Anyway, by 5 PM on Friday, we at least had enough stuff to say that we addressed every point in the proposal request; not very well, but at least there were no obvious omissions. Our proposal was still way off-base and will clearly be rejected, given the extreme competition for federal grants these days. But at least I had my own butt covered. Another day, another week, another grant, another bureaucratic maneuver to escape the line of fire.

By 5:30 PM I had an e-mail confirmation from GRANTS.GOV that our application had been received. It was an intense day of work for me, but it was finally time to go home. Just before I locked up my desk and grabbed my bag, I fired up the browser for a quick look at the news. The headline on nytimes.com was appropriate: Space Shuttle Lands Safely. Yep. As I marched down the stairway towards the door, I reflected on it: a safe landing in California for the Shuttle, a safe bureaucratic landing in Newark for me. The Shuttle never fulfilled its promise, and my own life went the same route. But it was Friday evening, and we were both on the ground safely after a busy week. So, it was time for a beer, not for a tear of regret.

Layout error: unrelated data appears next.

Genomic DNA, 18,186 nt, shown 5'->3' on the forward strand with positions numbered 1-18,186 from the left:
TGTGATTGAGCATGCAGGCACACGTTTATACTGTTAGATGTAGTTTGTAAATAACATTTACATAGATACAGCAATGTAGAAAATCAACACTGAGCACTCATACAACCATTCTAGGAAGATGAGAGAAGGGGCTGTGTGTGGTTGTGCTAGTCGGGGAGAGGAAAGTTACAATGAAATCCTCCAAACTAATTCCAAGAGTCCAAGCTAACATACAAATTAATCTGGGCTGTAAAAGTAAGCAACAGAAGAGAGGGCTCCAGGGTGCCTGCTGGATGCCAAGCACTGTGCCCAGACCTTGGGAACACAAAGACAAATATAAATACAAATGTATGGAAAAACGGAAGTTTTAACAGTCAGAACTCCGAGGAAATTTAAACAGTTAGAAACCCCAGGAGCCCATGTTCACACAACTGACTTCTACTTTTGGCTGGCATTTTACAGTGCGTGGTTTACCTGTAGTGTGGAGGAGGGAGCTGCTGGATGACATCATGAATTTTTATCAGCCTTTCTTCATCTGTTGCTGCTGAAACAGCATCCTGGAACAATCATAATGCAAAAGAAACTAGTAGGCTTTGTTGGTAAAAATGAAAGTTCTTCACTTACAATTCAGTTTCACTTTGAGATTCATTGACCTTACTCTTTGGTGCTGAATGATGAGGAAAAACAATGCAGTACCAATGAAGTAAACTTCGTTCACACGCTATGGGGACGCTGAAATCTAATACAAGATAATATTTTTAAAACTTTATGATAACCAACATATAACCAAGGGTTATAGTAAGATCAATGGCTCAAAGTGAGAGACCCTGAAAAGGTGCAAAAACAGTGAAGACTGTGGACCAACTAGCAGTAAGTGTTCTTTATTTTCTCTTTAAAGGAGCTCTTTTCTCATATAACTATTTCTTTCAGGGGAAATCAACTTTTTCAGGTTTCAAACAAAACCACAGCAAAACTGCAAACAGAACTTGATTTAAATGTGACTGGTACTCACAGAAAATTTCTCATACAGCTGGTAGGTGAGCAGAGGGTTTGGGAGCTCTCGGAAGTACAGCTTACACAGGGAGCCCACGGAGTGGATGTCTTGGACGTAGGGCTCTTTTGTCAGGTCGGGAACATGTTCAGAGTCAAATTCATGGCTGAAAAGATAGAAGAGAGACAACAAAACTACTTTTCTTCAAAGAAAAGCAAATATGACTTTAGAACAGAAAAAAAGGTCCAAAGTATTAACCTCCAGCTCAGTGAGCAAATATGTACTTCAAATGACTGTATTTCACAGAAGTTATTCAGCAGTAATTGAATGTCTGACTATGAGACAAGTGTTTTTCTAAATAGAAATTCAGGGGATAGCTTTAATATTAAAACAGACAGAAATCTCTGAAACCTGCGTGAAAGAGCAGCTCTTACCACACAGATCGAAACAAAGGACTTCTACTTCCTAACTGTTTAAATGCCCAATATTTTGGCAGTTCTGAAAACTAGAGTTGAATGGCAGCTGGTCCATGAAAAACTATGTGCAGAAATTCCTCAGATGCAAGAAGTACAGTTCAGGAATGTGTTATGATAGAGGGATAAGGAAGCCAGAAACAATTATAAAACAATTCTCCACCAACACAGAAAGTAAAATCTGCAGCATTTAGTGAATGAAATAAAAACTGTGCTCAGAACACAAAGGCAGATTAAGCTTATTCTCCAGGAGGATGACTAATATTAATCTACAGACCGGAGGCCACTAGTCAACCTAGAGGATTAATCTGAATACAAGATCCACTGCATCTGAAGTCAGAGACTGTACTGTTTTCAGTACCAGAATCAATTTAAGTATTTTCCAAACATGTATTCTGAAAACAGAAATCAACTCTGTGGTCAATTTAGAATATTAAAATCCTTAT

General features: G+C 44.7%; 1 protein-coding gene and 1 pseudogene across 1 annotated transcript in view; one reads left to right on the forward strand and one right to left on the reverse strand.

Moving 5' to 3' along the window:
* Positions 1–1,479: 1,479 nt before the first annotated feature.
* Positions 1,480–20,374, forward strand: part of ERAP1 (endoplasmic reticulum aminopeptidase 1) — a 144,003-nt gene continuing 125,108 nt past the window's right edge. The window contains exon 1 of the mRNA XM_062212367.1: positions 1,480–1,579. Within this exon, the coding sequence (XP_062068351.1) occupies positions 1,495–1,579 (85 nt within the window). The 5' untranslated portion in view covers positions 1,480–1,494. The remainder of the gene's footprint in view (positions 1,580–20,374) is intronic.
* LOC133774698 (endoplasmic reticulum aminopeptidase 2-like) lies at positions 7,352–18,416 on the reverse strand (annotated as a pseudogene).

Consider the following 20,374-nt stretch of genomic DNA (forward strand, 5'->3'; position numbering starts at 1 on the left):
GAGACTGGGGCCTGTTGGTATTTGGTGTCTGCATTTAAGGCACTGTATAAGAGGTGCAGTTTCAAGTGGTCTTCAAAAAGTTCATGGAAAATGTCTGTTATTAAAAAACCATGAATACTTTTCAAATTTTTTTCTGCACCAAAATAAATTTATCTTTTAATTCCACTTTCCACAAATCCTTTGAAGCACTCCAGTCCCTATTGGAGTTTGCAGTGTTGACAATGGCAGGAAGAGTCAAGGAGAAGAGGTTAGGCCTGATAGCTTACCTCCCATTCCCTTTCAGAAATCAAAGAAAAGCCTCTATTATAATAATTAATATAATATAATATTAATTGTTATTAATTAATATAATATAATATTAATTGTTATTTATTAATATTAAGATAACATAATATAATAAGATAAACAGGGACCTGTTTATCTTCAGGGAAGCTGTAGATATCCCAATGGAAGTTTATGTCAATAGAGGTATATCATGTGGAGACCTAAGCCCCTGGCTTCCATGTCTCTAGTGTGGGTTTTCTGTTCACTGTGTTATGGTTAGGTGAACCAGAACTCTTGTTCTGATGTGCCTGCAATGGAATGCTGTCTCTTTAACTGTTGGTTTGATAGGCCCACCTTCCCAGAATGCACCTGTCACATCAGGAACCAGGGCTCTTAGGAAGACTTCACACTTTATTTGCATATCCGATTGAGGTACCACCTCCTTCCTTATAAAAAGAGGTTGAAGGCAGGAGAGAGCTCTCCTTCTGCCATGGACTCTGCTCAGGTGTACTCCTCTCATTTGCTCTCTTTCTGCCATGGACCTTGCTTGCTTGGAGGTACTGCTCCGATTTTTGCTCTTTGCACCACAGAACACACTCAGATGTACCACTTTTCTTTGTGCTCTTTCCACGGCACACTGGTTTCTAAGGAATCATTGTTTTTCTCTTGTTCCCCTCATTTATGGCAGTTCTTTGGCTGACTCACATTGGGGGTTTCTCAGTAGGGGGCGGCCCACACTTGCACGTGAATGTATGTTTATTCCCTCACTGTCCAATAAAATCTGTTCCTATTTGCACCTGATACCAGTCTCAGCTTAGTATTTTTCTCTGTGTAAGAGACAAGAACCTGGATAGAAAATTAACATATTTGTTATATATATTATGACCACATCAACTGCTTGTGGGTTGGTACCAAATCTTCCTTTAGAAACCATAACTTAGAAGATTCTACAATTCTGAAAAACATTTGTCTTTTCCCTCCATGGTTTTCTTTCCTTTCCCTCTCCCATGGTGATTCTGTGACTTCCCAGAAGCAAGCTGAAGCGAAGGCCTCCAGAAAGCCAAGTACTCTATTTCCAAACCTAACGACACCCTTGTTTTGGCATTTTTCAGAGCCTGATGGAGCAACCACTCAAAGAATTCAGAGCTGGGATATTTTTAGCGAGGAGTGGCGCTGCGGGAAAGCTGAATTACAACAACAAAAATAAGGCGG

◊   posted by Jim G @ 8:14 pm       No Comments Yet / Leave a Comment
 
 
Tuesday, June 19, 2007
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I felt a twinge of sadness the other day when I read that the last of the great trans-Atlantic passenger ships, the Queen Elizabeth II, is going to be retired and sent to Dubai to become a floating hotel. By the time that the QE 2 went into service around 1970 (when I was still in high school), the jet plane had already killed off most of the demand for three-day voyages from New York to London or Paris. But God bless those British folk at Cunard for building one last great “liner”, nonetheless.

The Queen kept up the old tradition for another three decades, although toward the end it was doing more cruise business than cross-Atlantic trade. I never rode the Queen, but I once worked in Manhattan and had a view of the Hudson River dock where the Queen would hold court every month or two. I always kept an eye out for her. Sometimes she’d be docking as I was getting to my desk in the morning, and once or twice I was there late enough to watch her heading downriver for the open seas. Well, I doubt if I’ll have reason to visit Dubai anytime soon, so perhaps I’ll never see the old girl again. But here’s a pic I managed to get of her from my office. A nice little memory of some British pomp and circumstance on the west side. New York, and the world in general, is not a better place now that the Queen 2 no longer flies the Union Jack proudly over the briny seas. Hail Britannia, erstwhile ruler of the waves!